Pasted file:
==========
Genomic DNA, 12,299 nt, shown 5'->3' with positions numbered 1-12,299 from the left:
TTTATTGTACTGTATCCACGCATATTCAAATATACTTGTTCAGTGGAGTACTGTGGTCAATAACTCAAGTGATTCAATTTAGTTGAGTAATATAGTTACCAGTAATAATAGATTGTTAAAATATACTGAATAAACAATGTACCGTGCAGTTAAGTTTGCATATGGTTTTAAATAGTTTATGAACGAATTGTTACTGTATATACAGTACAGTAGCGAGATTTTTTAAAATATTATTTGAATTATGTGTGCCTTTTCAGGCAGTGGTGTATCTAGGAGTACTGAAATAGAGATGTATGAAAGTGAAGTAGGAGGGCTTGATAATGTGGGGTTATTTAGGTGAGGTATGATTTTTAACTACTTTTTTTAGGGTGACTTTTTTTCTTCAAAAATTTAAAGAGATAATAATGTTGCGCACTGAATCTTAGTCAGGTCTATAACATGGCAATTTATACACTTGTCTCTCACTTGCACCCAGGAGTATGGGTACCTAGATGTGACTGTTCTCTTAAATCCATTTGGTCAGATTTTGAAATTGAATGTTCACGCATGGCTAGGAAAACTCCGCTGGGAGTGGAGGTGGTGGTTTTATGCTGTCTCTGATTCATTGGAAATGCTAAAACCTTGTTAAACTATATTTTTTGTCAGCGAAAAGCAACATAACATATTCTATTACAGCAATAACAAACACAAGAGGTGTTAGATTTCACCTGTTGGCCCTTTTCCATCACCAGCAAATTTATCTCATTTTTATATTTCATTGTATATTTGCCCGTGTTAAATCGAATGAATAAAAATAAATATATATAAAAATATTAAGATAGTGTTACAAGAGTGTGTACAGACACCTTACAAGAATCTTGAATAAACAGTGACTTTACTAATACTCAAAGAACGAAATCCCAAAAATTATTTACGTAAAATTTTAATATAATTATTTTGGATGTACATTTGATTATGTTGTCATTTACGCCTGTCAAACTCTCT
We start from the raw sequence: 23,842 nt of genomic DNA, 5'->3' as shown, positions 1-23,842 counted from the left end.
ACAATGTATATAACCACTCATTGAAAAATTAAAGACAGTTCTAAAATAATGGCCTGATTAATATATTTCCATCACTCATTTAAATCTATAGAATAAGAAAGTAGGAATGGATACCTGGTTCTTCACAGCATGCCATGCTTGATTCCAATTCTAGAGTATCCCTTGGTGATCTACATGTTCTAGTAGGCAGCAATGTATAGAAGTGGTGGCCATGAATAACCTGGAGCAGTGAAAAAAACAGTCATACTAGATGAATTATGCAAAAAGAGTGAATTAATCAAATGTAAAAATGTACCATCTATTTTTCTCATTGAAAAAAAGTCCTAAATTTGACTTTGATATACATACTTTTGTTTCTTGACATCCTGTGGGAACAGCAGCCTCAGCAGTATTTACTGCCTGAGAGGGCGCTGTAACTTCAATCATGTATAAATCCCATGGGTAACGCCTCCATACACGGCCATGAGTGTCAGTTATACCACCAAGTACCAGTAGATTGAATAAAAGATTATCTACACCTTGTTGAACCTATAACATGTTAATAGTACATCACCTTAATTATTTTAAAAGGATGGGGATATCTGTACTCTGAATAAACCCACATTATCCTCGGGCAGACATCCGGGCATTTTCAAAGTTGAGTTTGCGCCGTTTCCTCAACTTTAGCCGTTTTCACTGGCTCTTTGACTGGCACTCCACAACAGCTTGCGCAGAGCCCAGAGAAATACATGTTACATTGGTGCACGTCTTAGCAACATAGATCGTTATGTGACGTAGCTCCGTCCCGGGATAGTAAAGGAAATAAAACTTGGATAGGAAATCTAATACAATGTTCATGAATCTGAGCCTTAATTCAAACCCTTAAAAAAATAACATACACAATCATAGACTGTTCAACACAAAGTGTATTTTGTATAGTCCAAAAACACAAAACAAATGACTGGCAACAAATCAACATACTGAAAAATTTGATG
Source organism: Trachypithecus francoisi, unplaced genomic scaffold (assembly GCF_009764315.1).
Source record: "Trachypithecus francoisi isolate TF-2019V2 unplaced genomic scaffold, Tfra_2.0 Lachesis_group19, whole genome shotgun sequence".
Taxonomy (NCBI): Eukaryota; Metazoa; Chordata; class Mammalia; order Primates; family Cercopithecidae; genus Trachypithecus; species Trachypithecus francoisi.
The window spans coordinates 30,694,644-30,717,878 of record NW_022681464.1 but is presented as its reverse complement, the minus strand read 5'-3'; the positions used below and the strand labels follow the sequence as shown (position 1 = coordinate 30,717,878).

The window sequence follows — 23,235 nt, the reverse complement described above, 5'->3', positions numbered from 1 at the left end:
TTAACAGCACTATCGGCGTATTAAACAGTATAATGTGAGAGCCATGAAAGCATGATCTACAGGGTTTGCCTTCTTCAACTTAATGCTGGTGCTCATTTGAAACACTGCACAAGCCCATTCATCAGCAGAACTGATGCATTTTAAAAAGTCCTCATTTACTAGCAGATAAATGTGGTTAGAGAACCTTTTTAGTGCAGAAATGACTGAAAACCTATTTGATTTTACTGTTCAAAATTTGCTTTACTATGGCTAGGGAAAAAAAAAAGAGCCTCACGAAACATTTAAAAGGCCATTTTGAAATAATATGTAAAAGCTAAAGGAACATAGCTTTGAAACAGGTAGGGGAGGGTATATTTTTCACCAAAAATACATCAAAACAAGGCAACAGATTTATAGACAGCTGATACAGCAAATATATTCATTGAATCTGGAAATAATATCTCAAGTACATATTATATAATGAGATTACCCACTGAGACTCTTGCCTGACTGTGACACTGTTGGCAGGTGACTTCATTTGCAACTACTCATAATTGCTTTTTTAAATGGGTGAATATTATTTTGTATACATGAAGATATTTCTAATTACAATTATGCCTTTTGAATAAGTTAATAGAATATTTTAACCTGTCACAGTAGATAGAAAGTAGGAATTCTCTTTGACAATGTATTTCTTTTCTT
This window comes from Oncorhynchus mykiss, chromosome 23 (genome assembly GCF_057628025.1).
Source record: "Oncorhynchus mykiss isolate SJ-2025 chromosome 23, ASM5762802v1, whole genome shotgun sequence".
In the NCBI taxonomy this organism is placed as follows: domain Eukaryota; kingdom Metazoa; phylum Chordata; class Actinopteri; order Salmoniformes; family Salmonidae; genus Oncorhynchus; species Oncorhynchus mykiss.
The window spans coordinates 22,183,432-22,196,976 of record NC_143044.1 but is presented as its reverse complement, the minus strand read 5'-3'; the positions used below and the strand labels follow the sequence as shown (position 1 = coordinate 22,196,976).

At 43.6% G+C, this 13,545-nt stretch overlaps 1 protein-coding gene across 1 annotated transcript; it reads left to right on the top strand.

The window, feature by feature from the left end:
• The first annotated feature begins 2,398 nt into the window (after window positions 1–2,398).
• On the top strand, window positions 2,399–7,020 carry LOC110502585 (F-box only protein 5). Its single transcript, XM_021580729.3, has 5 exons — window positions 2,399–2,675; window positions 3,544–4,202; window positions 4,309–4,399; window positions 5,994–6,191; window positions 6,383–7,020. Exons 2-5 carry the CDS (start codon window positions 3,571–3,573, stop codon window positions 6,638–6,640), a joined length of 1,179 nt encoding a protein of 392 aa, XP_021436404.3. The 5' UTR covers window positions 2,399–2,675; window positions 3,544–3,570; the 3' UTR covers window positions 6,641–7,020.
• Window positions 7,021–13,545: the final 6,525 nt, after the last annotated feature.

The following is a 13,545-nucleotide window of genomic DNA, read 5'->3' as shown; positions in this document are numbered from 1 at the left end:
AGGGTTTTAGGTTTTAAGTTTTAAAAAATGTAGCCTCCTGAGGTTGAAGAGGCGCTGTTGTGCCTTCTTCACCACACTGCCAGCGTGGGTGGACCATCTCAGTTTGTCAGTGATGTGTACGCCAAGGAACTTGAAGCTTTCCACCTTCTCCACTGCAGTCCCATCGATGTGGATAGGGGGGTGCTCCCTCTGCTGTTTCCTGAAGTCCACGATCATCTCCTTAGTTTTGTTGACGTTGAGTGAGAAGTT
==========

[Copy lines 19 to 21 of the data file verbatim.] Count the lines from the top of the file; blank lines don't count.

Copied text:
• Window positions 7,021–13,545: the final 6,525 nt, after the last annotated feature.

The following is a 13,545-nucleotide window of genomic DNA, read 5'->3' as shown; positions in this document are numbered from 1 at the left end:
AGGGTTTTAGGTTTTAAGTTTTAAAAAATGTAGCCTCCTGAGGTTGAAGAGGCGCTGTTGTGCCTTCTTCACCACACTGCCAGCGTGGGTGGACCATCTCAGTTTGTCAGTGATGTGTACGCCAAGGAACTTGAAGCTTTCCACCTTCTCCACTGCAGTCCCATCGATGTGGATAGGGGGGTGCTCCCTCTGCTGTTTCCTGAAGTCCACGATCATCTCCTTAGTTTTGTTGACGTTGAGTGAGAAGTT